September got off to a pretty spiffy start for us here at the OTW with an article from Inverse that talked about why people make fanworks and what the OTW does in fandom. (While the OTW gives many interviews, most resulting publications don’t actually talk about our mission, so this was exciting for us.) “Very often, fans come into [creating] fanwork because they’re not finding what they’re looking for, either from the show itself or from existing fan works,” the article says, adding that “what many creators have in common is the desire to shape their preferred narratives.” The article focuses on LGBTQ+ elements as a primary trait of many fanworks, and includes testimonials from fanworks creators about how “there’s just not a lot of mass culture that’s made for [LGBTQ+ people] and [their] tastes.” Is that why you create fanworks? Let us know in the comments!
More Pokemon! …or not. The fan-made game Pokemon Uranium, which was released on August 6th, is no longer available for download from its creators. Polygon reported first on the game’s release and then on its shutdown. The first article pointed out that “several other fan games live on without issue” despite potential copyright infringement, but with more than 1.5 million downloads, Pokemon Uranium was too big to go unnoticed. Nintendo did not contact the game’s creators directly, but they were “notified of multiple takedown notices from lawyers representing Nintendo of America,” and therefore “chose to remove the download links [themselves] out of respect for [Nintendo’s] copyright.”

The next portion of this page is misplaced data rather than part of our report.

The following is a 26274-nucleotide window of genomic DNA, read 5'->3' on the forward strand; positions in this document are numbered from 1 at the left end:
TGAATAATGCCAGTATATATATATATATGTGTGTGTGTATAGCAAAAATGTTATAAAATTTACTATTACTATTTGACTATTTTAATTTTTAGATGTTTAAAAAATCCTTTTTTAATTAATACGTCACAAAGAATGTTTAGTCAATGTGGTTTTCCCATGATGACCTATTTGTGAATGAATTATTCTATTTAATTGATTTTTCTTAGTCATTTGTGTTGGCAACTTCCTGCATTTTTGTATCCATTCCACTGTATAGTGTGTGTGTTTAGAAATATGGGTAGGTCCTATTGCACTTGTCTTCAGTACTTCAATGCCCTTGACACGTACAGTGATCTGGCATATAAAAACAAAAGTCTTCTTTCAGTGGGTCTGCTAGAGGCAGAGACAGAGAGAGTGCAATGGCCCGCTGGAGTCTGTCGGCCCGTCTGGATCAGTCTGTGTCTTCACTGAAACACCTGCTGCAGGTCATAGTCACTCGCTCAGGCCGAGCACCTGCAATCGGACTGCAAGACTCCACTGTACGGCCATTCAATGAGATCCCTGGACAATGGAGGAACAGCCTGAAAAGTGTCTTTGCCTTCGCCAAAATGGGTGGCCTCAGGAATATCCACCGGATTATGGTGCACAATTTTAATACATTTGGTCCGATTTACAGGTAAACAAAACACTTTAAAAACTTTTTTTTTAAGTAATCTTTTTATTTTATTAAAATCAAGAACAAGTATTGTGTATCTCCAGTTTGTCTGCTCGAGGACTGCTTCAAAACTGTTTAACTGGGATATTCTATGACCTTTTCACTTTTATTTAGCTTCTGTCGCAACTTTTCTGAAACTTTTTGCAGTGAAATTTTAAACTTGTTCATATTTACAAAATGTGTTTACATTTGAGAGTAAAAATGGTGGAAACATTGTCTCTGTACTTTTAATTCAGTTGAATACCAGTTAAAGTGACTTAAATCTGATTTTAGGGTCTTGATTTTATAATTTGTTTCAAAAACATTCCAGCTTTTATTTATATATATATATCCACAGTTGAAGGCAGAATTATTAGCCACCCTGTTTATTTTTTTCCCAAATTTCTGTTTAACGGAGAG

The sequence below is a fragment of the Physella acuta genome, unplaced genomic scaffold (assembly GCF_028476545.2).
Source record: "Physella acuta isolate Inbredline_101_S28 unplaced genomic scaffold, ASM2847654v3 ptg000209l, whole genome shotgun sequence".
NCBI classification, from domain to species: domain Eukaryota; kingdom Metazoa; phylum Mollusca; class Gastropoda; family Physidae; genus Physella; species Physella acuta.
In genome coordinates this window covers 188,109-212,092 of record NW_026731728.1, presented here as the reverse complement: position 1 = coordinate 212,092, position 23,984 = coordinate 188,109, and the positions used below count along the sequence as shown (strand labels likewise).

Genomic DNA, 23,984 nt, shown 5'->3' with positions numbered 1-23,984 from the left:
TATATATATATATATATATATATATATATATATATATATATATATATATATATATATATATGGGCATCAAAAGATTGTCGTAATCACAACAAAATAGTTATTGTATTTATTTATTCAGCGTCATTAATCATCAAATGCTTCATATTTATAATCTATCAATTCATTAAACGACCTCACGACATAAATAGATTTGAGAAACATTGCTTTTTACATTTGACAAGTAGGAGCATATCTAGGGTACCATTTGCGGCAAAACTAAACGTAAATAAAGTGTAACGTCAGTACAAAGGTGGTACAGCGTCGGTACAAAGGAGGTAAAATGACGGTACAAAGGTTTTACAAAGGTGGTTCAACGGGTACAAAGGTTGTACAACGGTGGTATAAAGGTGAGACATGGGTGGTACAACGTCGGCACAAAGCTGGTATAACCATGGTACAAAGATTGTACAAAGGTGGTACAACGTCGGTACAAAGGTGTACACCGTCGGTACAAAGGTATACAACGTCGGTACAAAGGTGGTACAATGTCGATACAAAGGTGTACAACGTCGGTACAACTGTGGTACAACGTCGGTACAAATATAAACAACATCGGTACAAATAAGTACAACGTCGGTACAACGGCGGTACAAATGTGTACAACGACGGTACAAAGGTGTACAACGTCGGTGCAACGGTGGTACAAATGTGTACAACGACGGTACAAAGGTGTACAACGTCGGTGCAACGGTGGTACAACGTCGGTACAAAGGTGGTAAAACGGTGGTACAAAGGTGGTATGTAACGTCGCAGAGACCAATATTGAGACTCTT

If Devin Faraci’s proclamation that ‘fandom is broken’ had you seething last week, you aren’t alone.
In an article for Vox, Constance Grady discusses a number of anti-fanfic essays and blog posts and reminds us that bashing women’s interests is nothing new.
What is scary about transformative fandom is that it’s a place where young women love their media without reservation, and where they can make stories for themselves. That’s why as a culture we’ve decided that transformative fandom is weird and gross and morally wrong, and that’s why all the articles in the world explaining that transformative fandom is a totally legitimate way to interact with a text aren’t really making a dent in the never-ending stream of repulsed investigations of fandom. Because fandom is the province of young women and, culturally, we find young women terrifying.
Grady also corrected the persistent myth that fanfiction is ‘meant to replace and correct the work that inspired it,’ sharing her own experience as a fan of the show Buffy the Vampire Slayer.